EDITOR’S NOTE: Each week we cross-post an excerpt from Katrina vanden Heuvel’s column at the WashingtonPost.com. Read the full text of Katrina’s column here.
Last Wednesday, when President Biden was sworn into office on the same Capitol steps recently overrun by insurrectionists, the message to the nation was clear: Democracy had been tested, and democracy had prevailed. National Youth Poet Laureate Amanda Gorman described the day’s significance: “We’ve seen a force,” she said, “that would shatter our nation rather than share it, would destroy our country if it meant delaying democracy. But while democracy can be periodically delayed, it can never be permanently defeated.”
Yet it would be a mistake to think the fight to preserve and revive our flawed democracy concluded on Inauguration Day. In fact, it has only begun. The Capitol siege was just the latest and most brazen instance of politicians’ leading efforts to delay democracy when it threatens their power—by suppressing the votes of political opponents, giving corporate funding undue influence over the people’s representatives, and structuring Congress so that favored factions can hold on to outsize power. This trend is growing even more dangerous now that the coronavirus pandemic has made voting even more difficult, and toxic lies about election fraud have fueled further voting restrictions. In the words of Representative John Sarbanes (D-Md.), “this moment might be our last opportunity to shore up American democracy and prevent it from sliding further into a state of chaos, dysfunction, and billionaire-fueled minority rule.”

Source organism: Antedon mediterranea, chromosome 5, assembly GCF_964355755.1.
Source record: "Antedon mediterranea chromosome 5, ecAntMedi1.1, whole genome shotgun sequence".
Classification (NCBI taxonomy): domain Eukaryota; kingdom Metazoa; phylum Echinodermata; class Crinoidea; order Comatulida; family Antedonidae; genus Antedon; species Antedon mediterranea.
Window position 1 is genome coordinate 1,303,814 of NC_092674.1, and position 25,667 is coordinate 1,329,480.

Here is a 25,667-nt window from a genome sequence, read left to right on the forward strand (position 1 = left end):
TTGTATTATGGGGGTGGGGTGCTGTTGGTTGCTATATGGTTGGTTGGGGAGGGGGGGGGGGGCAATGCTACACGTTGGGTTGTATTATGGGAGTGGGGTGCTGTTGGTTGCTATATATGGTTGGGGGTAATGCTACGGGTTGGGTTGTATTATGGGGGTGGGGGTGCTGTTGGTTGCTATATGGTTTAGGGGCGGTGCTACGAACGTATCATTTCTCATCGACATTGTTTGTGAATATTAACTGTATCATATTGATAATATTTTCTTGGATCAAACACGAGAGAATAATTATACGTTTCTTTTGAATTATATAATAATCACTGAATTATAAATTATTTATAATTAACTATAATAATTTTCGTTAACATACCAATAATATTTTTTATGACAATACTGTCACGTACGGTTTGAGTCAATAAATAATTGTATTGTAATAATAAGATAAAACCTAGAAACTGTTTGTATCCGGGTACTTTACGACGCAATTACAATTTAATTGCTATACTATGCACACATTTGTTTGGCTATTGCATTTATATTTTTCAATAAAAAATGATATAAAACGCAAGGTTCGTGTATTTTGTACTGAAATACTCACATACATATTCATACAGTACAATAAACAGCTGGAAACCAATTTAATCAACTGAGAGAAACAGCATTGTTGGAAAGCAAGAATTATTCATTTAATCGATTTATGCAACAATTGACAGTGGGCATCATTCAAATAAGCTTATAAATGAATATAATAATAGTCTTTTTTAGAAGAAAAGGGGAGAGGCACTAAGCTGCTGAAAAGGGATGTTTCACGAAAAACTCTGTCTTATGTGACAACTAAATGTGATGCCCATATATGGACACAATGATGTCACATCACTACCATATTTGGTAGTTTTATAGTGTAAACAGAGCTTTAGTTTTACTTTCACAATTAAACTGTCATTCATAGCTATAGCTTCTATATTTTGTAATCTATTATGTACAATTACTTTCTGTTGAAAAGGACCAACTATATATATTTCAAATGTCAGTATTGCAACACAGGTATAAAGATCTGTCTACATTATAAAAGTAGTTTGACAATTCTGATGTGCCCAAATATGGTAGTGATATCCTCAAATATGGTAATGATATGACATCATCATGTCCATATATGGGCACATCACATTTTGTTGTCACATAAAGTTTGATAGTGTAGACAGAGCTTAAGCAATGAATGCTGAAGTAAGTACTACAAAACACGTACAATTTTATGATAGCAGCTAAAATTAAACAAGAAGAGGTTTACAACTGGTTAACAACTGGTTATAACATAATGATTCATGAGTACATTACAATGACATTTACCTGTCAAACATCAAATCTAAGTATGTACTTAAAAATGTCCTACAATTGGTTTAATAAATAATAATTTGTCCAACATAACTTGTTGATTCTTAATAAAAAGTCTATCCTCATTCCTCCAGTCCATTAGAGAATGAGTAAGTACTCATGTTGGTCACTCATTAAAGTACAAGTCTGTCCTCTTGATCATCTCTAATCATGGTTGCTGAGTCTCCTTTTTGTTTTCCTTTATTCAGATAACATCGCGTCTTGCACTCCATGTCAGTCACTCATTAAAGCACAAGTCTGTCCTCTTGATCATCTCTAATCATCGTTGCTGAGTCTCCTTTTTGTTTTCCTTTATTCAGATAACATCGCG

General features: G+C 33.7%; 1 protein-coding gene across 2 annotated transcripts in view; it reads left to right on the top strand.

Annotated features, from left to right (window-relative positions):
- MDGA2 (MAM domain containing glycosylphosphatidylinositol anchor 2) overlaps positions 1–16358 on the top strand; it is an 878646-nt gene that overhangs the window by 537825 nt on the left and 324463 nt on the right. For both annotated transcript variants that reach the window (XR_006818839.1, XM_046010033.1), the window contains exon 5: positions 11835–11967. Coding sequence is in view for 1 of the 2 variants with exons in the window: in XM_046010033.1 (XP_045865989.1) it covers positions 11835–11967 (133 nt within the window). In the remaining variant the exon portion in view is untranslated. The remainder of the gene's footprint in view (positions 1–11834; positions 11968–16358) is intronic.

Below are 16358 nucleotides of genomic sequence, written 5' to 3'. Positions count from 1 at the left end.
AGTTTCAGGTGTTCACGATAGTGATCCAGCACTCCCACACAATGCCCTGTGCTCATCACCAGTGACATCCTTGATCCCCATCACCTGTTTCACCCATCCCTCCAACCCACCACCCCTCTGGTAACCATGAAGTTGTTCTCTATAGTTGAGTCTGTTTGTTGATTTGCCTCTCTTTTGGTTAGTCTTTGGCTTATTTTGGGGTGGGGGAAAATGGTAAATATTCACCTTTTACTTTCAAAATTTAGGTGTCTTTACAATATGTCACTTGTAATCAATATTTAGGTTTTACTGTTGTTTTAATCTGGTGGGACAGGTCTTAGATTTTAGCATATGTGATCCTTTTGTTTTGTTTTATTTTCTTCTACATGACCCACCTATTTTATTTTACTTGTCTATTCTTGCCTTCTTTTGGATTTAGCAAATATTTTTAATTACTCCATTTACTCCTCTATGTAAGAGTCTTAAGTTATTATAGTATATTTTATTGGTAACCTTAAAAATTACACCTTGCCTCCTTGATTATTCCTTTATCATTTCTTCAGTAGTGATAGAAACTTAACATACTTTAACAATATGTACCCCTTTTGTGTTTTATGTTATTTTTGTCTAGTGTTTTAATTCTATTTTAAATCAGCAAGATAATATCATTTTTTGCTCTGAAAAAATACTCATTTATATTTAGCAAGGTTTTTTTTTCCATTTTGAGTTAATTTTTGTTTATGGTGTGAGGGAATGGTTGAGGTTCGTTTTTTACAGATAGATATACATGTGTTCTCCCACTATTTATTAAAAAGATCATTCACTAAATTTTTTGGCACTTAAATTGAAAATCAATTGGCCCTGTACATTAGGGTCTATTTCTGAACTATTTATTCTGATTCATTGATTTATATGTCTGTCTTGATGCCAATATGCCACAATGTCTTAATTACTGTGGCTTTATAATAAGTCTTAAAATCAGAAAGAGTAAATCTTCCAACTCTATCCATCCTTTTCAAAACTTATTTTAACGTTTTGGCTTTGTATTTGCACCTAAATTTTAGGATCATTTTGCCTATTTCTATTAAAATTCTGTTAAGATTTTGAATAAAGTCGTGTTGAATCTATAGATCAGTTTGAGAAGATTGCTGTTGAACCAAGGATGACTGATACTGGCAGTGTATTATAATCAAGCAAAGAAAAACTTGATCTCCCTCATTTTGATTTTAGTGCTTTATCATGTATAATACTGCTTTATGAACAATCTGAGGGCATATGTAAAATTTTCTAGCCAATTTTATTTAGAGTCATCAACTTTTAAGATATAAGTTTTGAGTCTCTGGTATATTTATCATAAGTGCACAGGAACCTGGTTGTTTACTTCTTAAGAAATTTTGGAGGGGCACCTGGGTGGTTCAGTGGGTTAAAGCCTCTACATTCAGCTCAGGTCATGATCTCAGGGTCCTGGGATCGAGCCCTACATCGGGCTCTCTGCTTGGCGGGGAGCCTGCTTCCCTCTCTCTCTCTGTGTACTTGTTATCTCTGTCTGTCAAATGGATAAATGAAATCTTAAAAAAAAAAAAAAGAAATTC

Fortunately, the new Congress is already fighting to restore democracy. One of the first bills before the new Senate—submitted as S. 1 to reflect its importance—will be Senator Jeff Merkley’s (D-Ore.) For the People Act. The act is the Senate counterpart to the House’s For the People Act, a sweeping piece of legislation spearheaded by Sarbanes and passed in 2019. Both versions of the legislation would implement automatic voter registration, expand same-day voter registration and institute early voting nationwide. Also awaiting a vote in the Senate is the John Lewis Voting Rights Advancement Act, which would restore parts of the Voting Rights Act the Supreme Court struck down in 2013. Together, these bills would do more to protect and expand the right to vote than any legislation passed since the Great Society.
Read the full text of Katrina’s column here.